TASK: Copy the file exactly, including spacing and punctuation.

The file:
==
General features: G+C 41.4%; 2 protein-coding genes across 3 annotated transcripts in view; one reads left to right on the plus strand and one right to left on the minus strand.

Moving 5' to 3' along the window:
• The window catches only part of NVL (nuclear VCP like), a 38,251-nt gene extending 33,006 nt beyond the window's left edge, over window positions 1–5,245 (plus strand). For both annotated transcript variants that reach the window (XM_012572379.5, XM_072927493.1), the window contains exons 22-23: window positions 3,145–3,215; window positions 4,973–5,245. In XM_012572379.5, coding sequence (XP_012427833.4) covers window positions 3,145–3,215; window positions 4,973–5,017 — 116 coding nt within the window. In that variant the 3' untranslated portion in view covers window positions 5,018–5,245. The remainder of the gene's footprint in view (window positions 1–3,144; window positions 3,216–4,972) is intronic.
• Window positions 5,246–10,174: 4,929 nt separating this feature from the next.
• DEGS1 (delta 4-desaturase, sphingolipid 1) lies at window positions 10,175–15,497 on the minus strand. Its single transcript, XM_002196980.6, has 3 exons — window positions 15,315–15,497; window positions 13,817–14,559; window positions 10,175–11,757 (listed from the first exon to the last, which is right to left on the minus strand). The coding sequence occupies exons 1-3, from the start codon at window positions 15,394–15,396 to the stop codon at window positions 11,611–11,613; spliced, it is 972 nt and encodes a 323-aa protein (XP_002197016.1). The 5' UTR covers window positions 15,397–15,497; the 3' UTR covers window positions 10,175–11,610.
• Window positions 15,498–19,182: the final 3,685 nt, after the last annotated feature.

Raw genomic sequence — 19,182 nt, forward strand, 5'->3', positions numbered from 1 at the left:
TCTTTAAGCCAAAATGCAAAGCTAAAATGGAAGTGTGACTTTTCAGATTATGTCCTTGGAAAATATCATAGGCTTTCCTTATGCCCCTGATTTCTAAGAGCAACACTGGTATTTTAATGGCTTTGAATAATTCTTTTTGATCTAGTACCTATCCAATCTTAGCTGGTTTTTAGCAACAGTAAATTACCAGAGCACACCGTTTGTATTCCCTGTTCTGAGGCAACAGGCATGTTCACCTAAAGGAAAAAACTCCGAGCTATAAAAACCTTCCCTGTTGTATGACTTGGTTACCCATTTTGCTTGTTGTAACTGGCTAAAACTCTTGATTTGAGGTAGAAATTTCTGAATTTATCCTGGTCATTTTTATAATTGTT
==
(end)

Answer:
General features: G+C 41.4%; 2 protein-coding genes across 3 annotated transcripts in view; one reads left to right on the plus strand and one right to left on the minus strand.

Moving 5' to 3' along the window:
• The window catches only part of NVL (nuclear VCP like), a 38,251-nt gene extending 33,006 nt beyond the window's left edge, over window positions 1–5,245 (plus strand). For both annotated transcript variants that reach the window (XM_012572379.5, XM_072927493.1), the window contains exons 22-23: window positions 3,145–3,215; window positions 4,973–5,245. In XM_012572379.5, coding sequence (XP_012427833.4) covers window positions 3,145–3,215; window positions 4,973–5,017 — 116 coding nt within the window. In that variant the 3' untranslated portion in view covers window positions 5,018–5,245. The remainder of the gene's footprint in view (window positions 1–3,144; window positions 3,216–4,972) is intronic.
• Window positions 5,246–10,174: 4,929 nt separating this feature from the next.
• DEGS1 (delta 4-desaturase, sphingolipid 1) lies at window positions 10,175–15,497 on the minus strand. Its single transcript, XM_002196980.6, has 3 exons — window positions 15,315–15,497; window positions 13,817–14,559; window positions 10,175–11,757 (listed from the first exon to the last, which is right to left on the minus strand). The coding sequence occupies exons 1-3, from the start codon at window positions 15,394–15,396 to the stop codon at window positions 11,611–11,613; spliced, it is 972 nt and encodes a 323-aa protein (XP_002197016.1). The 5' UTR covers window positions 15,397–15,497; the 3' UTR covers window positions 10,175–11,610.
• Window positions 15,498–19,182: the final 3,685 nt, after the last annotated feature.

Raw genomic sequence — 19,182 nt, forward strand, 5'->3', positions numbered from 1 at the left:
TCTTTAAGCCAAAATGCAAAGCTAAAATGGAAGTGTGACTTTTCAGATTATGTCCTTGGAAAATATCATAGGCTTTCCTTATGCCCCTGATTTCTAAGAGCAACACTGGTATTTTAATGGCTTTGAATAATTCTTTTTGATCTAGTACCTATCCAATCTTAGCTGGTTTTTAGCAACAGTAAATTACCAGAGCACACCGTTTGTATTCCCTGTTCTGAGGCAACAGGCATGTTCACCTAAAGGAAAAAACTCCGAGCTATAAAAACCTTCCCTGTTGTATGACTTGGTTACCCATTTTGCTTGTTGTAACTGGCTAAAACTCTTGATTTGAGGTAGAAATTTCTGAATTTATCCTGGTCATTTTTATAATTGTT